Art of the Deal: 2020
No matter who becomes Speaker of the House next year, the President enjoys a remarkable political opportunity.
By James Freeman of WSJ
Nov. 16, 2018
Last week Democrats took the U.S. House and thereby captured the subpoena power they’ve been craving to torment President Donald Trump for at least the next two years. But voters declined to deliver a full-throated repudiation of Mr. Trump and appear to have expanded the Republican majority in the Senate. Voters have also shown Mr. Trump the path to a 2020 re-election. And he’s about to gain a nearly perfect adversary.
Amid the celebrations surrounding dozens of new House seats, Democrats have also been expressing their ongoing concern that the people who have been instructed by the media to hate Mr. Trump and his party aren’t falling into leftist line.
“One Lesson From The Midterms: The ‘Latino Vote’ Is Up For Grabs,” says the headline on a commentary published by Boston public broadcaster WBUR. The author is Josiane Martinez, a political consultant who this year helped progressive leftist Ayanna Pressley win a House seat which used to belong to a more centrist Democrat.
Ms. Martinez discusses Florida, “where 44 percent of Latinos voted for Republican gubernatorial candidate Ron DeSantis, who famously appeared in a campaign ad helping his young child build President Trump’s border wall out of play bricks.” She adds:
In Massachusetts, Republican Gov. Charlie Baker won re-election in a 34-point landslide, winning diverse voters who usually turn out for Democrats in our blue state. Baker tied Democratic opponent Jay Gonzalez with 48 percent of the Latino vote, according to exit polls.
Nearby at the Boston Globe, Renee Graham recently drafted a “Memo to black men: Stop voting Republican.” Ms. Graham writes:
Brothers, we need to talk.
In the midterm elections, about 17 percent of black men voted to give Texas Republican Ted Cruz another term in the Senate. Around 11 percent supported Georgia gubernatorial candidate Brian Kemp…
These aren’t huge percentages, but enough to disrupt Democratic strategies that have been premised for years on overwhelming support among African-Americans. Ms. Graham is particularly concerned that younger black men are more open to voting Republican than their elders.
The point is that Mr. Trump has room to grow his support among minority voters. And regardless of color, there are plenty of voters who already like his program but aren’t sold on him. This column noted last month that Mr. Trump appears to be setting a modern record in the share of the electorate saying that they don’t like the President personally, but approve of most of his policies. This category of voters currently stands at 20% of the electorate, according to a recent WSJ/NBC survey. For most recent Presidents such readings were generally in the low-to-mid single digits, though Bill Clinton’s share did climb into the teens.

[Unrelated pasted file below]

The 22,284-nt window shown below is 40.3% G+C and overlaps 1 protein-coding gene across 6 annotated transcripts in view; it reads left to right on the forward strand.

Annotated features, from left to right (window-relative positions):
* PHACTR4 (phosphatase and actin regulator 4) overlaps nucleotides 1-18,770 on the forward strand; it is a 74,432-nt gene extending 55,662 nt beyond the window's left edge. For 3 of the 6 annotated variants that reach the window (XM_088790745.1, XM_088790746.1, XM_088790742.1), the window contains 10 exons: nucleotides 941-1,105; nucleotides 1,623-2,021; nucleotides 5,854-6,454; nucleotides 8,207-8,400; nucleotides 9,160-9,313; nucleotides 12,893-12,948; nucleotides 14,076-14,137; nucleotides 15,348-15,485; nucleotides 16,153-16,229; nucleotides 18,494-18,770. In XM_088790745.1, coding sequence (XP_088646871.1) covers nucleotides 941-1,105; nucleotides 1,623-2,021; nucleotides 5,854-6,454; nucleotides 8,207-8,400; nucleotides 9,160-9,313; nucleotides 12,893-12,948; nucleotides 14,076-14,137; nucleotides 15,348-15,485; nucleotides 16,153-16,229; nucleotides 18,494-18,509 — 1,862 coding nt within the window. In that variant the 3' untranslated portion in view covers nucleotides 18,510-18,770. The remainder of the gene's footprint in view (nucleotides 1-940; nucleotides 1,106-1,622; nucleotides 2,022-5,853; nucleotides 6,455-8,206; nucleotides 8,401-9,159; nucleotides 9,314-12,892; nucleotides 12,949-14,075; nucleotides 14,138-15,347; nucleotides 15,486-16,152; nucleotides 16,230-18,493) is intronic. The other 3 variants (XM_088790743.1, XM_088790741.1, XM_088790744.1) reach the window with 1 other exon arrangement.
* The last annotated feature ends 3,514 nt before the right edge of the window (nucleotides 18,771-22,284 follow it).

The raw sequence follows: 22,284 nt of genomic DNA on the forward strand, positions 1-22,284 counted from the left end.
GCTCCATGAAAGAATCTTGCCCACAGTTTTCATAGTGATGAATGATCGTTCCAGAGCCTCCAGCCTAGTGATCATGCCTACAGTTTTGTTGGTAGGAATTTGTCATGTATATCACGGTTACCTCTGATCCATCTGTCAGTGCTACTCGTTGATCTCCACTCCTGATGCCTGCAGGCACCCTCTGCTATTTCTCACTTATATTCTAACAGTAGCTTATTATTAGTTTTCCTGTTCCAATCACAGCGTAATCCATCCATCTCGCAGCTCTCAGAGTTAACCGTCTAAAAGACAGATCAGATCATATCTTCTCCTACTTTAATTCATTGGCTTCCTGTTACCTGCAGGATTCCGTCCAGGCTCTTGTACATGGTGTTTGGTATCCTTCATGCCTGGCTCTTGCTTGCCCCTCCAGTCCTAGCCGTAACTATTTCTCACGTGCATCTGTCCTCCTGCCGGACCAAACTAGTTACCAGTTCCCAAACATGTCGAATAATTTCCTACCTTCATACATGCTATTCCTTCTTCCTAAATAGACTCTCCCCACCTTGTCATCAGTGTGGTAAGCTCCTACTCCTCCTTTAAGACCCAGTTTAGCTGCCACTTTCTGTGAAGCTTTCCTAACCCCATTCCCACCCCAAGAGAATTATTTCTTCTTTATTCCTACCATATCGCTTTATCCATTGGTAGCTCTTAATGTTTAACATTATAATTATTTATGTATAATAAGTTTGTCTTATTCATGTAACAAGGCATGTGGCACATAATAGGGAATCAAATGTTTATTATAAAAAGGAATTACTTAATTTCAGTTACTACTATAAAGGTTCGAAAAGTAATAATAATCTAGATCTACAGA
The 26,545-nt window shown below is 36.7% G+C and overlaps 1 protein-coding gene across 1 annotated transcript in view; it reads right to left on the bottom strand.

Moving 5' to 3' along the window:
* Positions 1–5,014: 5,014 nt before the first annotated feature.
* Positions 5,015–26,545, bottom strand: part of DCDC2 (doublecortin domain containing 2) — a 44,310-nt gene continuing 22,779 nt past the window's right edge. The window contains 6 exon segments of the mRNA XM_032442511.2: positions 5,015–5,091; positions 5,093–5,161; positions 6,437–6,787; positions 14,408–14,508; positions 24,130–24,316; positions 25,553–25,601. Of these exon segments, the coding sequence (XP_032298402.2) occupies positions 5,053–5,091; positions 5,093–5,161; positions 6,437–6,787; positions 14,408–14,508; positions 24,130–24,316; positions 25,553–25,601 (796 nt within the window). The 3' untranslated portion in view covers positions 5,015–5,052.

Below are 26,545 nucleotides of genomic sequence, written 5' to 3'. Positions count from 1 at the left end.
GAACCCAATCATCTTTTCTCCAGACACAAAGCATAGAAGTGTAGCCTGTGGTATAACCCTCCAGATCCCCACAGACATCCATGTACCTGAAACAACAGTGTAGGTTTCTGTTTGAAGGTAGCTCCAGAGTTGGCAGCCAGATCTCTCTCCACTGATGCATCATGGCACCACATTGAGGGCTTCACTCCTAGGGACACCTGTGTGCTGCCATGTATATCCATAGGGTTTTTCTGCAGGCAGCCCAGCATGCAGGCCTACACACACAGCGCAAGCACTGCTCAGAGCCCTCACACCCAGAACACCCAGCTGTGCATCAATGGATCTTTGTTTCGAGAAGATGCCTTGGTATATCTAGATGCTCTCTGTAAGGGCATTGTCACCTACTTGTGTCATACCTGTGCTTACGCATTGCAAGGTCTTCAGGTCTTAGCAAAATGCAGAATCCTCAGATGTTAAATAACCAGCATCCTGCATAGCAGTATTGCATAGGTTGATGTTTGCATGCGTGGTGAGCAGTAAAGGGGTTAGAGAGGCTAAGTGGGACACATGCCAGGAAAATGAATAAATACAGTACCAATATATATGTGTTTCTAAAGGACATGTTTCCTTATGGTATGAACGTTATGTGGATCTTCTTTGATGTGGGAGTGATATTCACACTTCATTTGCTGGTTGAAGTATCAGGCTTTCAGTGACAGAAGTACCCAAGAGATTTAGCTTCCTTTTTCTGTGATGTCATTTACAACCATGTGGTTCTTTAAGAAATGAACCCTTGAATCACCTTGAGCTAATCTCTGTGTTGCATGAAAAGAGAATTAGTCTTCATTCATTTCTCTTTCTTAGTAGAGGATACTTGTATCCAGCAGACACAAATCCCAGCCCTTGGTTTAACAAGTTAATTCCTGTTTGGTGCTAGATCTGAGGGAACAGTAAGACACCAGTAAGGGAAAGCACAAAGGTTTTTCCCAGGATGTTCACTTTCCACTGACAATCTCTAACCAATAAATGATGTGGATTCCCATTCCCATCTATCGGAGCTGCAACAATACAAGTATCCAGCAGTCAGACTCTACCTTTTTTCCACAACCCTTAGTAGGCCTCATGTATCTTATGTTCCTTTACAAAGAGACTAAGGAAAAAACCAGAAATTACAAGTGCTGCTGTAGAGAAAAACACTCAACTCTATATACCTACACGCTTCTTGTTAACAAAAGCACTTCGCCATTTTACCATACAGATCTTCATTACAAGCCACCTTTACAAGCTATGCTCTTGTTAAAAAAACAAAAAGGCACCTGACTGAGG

Whether or not voters like Mr. Trump personally, the big policy area where Democrats enjoyed a huge edge last week was health care.
To summarize, Mr. Trump is not doomed to a shrinking demographic and his policies are generally popular, but he has what might be called a likability gap and his party needs to give voters better answers on health care. Fortunately for the President, he now has an outstanding opportunity to address his key weaknesses.
Congressional investigations will no doubt be taxing, but Mr. Trump will now have a political foil virtually guaranteed to present policies that are anathema to large swaths of the electorate. Minority Leader Nancy Pelosi is a San Francisco liberal who helps elect Republicans all over Middle America. Her emerging rival for the Speaker’s gavel, Rep. Marcia Fudge (D., Ohio) stands even further to the left. The 2018 Almanac of American Politics rates the Fudge record on social issues in the last Congress as 100% liberal. On economics she scored 98% liberal and just 2% conservative.
Joshua Jamerson and Natalie Andrews note in the Journal that Ms. Fudge is “a member of the progressive caucus, which represents the Democratic Party’s left wing.” More moderate rivals may emerge. But given that most Democrats in the current Congress have already endorsed socialist Sen. Bernie Sanders’ government-run health care plan that ends private insurance, what are the odds that a centrist can collect 218 votes and claim the gavel?
A Democratic majority means that the party cannot simply accuse Republicans of wanting to take away benefits. Democrats must now put their plans on the floor and vote on them. This creates new opportunities for Republicans to point out the flaws in Democratic plans to enlarge the bureaucracies already stifling American medicine.
For example, ObamaCare requires that insurance plans include various benefits that consumers may not want, driving up costs. And consumers would welcome the chance to customize their coverage. Pollster Scott Rasmussen writes today:
Seventy-eight percent (78%) of voters favor letting each worker choose how much health insurance they are willing to pay for. They could have less expensive insurance and more take home pay or more expensive insurance and less take-home pay. A ScottRasmussen.com national survey found that just 21% oppose giving workers that choice.
If they had the choice, two-thirds of workers (65%) would opt for less-expensive insurance and more take home pay. Black and Hispanic voters who receive insurance from their employer are even more likely to prefer a higher paycheck. So are workers earning less than $75,000 a year.
President Trump can now present himself as the architect of successful economic policies protecting consumers against a Democratic House bent on raising their costs and limiting their choices. Voters may decide that’s a very good reason to like him.